What I can tell you, however, is to consider your home state as a frontrunner along with the usual top three choices. Our law firm is located in California—a state widely regarded to be, shall we say, less than friendly to small businesses. Except for tech startups. California is plenty friendly to those. In any event, California has high taxes, some foolish laws, and some courts have a penchant for trying to hold the officers and directors liable the debts of the business. Aside from all that—its a perfectly good place to incorporate your business.

So you’re a new business owner who wants to form a corporation. Say its a plumbing company. You live in California, you’re licensed in California, your employees all live and work exclusively in California, your shop is in California. You can see where this is going—you’re totally tied to California for your business. But you decide you want to incorporate your business in Delaware because a friend of a friend told you that’s the place to do it. Tax breaks, good law, whatever reason you have. If you decide you want to incorporate in Delaware, you’re going to have to pay for the incorporation there, file all of their paperwork, pay at least their minimum taxes, and so on. But, because you’re operating your business entirely in California, California is going to require you to register as a foreign corporation in California. Why? Because you’re transacting intrastate business here. And you’re going to have to pay for the registration here, file all of the paperwork, pay California’s taxes, and so on.

Sound like a good idea?

I didn’t think so.

That’s just one situation where it may be better to form your new corporate entity in the state where you’re actually conducting business. There are others, but that’s a topic for a one on one conversation with our clients. If you’re considering starting your own business and are looking for an attorney to help walk you through the process from start to finish, give us a call and we can put you on the right track—no matter what state you’re interested in.

Image courtesy: Robert S. Donovan

How to Pick the Perfect Name for Your Business

What’s in a business name? A lot, surprisingly. And it’s something far too many entrepreneurs fail to dedicate time to when starting a business. Sure, in the mind of a team putting together the next great internet startup, a name doesn’t really mean much when there’s the big picture things to think about: the business plan, the coding, and the website design and functionality. But a business name is something that should be at the forefront of any businessperson’s mind from the moment they take that first step toward incorporation. Hopefully this article will help to shed some light on the importance of picking a great name the first time—lest there be unforeseen repercussions down the road.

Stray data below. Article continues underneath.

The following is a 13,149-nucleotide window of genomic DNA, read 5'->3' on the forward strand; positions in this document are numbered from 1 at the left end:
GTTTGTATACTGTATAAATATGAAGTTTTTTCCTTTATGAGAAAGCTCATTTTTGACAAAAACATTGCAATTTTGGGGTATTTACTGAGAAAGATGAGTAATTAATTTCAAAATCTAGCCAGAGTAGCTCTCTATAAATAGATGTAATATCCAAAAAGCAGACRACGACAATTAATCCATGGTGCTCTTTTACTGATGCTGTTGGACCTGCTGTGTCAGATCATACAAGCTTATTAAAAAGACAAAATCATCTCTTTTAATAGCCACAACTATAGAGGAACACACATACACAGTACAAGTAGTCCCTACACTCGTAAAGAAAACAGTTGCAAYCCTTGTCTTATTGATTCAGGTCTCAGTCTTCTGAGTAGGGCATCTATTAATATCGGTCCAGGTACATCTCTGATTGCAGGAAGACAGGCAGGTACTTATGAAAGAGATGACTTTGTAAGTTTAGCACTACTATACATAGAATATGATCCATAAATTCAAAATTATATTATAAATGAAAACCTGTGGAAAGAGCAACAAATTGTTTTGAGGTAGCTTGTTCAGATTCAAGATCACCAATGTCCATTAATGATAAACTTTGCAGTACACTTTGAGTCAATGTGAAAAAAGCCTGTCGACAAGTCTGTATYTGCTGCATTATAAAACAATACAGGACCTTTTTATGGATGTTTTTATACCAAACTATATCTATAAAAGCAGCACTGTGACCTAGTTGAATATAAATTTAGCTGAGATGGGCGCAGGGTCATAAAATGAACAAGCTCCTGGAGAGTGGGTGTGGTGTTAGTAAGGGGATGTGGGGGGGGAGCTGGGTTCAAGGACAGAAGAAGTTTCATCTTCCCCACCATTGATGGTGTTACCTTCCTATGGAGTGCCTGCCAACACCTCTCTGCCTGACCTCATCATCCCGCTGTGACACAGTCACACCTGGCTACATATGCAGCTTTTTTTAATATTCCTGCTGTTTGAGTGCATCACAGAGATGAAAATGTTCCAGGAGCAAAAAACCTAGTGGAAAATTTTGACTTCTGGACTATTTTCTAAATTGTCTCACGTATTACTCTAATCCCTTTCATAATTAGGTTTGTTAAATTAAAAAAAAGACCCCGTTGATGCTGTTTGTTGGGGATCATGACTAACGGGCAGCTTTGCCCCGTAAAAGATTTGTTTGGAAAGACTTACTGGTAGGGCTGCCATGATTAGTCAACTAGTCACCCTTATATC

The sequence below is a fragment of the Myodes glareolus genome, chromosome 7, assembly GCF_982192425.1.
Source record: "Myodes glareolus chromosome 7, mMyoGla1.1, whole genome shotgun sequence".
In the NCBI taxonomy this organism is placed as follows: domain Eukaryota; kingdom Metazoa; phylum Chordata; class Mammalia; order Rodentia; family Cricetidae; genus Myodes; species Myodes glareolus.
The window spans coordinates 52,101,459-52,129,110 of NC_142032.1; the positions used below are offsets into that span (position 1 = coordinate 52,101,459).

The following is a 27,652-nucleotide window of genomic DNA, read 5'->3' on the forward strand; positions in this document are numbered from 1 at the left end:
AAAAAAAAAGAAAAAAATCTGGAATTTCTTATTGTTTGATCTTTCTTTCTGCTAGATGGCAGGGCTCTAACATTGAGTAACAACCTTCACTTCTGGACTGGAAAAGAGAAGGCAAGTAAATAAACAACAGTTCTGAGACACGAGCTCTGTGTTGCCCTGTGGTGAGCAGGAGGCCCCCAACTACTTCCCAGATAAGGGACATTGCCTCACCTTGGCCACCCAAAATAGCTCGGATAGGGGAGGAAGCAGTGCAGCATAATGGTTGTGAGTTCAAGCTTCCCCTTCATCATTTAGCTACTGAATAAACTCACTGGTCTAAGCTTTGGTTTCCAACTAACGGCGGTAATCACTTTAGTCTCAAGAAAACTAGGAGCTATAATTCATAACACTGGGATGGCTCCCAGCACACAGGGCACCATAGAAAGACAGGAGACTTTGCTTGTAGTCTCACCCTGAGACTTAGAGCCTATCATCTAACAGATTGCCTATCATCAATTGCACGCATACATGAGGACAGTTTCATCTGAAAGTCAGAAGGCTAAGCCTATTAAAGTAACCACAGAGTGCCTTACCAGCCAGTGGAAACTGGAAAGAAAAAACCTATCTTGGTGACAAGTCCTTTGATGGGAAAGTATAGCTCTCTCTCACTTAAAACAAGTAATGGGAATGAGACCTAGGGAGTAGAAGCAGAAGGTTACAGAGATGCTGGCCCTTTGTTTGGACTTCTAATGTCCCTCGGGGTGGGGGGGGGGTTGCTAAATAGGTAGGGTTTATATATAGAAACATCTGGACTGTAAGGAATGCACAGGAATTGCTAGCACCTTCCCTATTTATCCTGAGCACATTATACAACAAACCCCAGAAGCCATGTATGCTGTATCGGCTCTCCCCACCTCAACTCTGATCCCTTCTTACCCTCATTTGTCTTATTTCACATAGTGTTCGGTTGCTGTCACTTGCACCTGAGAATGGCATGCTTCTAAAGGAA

To many, the name of your business is just the thing you wrote down on articles of incorporation or the articles of organization at the time you formed your business. Maybe you spent a few minutes thinking about it—maybe you spent a few hours. But the real question is: Did you consider the branding implications, the marketing prospects, and the complete integration of your business around your name? Didn’t think so.

You see, the name is more than just the name of your business entity. For many entrepreneurs, it also extends to everything their company produces. The website address, the product name, and (what unfortunately becomes a sticking point for many businesses later on) the trademark. Because so much hinges on the business name, you want to make sure you get it right the first time. Changing a name because of trademark issues can be detrimental to your business—and having to settle for a less-than-perfect website address can spell doom for an entirely web-based startup.